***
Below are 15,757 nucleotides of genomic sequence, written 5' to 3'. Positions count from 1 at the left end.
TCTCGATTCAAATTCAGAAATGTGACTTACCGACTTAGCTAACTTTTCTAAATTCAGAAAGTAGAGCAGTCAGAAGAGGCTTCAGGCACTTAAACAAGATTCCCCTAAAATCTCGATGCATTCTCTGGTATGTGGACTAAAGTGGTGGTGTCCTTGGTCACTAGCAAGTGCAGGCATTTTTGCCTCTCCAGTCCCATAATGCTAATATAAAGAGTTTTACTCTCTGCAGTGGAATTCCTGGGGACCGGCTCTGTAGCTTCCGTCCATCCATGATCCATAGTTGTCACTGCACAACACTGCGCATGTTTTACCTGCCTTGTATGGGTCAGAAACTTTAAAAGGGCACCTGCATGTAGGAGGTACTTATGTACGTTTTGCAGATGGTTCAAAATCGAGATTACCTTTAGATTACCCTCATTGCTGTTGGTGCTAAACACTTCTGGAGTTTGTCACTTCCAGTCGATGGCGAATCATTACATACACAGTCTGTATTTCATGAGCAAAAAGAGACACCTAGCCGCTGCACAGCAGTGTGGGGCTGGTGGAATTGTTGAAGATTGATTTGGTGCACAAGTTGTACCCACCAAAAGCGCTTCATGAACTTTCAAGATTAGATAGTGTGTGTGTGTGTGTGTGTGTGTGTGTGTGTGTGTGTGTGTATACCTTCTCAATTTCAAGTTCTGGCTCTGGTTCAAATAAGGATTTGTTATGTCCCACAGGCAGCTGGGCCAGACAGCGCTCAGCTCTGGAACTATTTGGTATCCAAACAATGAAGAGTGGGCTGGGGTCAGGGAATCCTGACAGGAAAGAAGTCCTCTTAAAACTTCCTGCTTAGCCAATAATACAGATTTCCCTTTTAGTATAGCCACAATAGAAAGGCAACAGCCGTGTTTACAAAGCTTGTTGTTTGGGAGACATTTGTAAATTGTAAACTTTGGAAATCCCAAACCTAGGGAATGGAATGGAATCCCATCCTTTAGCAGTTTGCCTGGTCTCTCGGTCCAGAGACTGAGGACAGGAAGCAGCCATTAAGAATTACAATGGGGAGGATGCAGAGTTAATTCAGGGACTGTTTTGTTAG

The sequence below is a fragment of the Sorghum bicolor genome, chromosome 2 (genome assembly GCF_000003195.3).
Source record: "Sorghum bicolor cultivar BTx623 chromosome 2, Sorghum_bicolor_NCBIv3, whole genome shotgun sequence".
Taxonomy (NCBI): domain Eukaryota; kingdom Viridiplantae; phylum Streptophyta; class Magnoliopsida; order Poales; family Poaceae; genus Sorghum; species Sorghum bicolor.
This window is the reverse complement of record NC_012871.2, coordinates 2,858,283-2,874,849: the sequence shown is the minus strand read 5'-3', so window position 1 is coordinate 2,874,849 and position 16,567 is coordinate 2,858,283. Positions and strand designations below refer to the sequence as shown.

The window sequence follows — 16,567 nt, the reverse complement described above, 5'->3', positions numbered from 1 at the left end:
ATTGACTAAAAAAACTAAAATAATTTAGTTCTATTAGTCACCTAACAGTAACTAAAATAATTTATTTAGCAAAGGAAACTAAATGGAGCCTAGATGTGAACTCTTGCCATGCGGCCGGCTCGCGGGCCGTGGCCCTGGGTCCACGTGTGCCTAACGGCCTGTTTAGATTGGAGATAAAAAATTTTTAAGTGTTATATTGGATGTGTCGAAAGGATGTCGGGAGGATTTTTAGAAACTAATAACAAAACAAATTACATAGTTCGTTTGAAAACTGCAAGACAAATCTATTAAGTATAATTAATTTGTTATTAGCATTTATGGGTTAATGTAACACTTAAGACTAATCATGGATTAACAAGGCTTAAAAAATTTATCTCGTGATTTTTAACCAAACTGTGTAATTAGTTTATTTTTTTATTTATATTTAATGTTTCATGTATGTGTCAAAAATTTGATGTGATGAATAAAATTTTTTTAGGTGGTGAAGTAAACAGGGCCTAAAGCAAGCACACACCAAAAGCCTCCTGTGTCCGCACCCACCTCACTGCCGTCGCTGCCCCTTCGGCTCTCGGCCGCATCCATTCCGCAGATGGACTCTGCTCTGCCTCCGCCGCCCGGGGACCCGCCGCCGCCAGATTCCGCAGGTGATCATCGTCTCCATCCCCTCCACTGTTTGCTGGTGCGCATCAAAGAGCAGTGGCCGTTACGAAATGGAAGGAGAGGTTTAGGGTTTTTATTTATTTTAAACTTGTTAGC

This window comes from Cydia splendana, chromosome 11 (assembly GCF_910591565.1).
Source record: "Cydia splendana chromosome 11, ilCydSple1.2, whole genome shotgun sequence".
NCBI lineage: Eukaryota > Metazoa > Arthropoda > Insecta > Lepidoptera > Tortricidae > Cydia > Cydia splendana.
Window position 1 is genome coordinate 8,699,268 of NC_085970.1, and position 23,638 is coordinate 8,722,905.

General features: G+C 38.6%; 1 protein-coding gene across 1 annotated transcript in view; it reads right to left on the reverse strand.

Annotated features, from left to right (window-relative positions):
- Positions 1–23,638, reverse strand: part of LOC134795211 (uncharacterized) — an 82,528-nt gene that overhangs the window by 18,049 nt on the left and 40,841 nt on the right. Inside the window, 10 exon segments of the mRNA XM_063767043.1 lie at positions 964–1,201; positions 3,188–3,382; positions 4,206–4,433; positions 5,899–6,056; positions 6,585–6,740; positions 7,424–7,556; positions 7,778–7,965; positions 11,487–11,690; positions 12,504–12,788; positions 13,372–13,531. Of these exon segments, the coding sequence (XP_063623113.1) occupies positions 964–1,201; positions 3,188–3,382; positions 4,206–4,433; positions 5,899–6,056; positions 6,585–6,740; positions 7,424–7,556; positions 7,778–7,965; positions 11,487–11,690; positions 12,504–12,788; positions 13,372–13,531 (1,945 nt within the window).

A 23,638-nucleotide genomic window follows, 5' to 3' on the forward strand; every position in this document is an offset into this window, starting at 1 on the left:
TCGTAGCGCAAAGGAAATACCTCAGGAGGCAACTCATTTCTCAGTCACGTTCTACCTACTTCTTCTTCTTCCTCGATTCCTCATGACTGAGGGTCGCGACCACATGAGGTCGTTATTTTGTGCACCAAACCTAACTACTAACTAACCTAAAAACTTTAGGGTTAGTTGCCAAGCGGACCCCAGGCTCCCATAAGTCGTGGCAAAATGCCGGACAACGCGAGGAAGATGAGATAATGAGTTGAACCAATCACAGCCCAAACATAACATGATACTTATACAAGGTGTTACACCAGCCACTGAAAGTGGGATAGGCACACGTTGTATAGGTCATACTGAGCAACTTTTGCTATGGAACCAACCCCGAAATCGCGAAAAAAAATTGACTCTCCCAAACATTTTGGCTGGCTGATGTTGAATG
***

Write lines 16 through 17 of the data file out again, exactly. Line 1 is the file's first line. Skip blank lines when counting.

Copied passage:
A 23,638-nucleotide genomic window follows, 5' to 3' on the forward strand; every position in this document is an offset into this window, starting at 1 on the left:
TCGTAGCGCAAAGGAAATACCTCAGGAGGCAACTCATTTCTCAGTCACGTTCTACCTACTTCTTCTTCTTCCTCGATTCCTCATGACTGAGGGTCGCGACCACATGAGGTCGTTATTTTGTGCACCAAACCTAACTACTAACTAACCTAAAAACTTTAGGGTTAGTTGCCAAGCGGACCCCAGGCTCCCATAAGTCGTGGCAAAATGCCGGACAACGCGAGGAAGATGAGATAATGAGTTGAACCAATCACAGCCCAAACATAACATGATACTTATACAAGGTGTTACACCAGCCACTGAAAGTGGGATAGGCACACGTTGTATAGGTCATACTGAGCAACTTTTGCTATGGAACCAACCCCGAAATCGCGAAAAAAAATTGACTCTCCCAAACATTTTGGCTGGCTGATGTTGAATG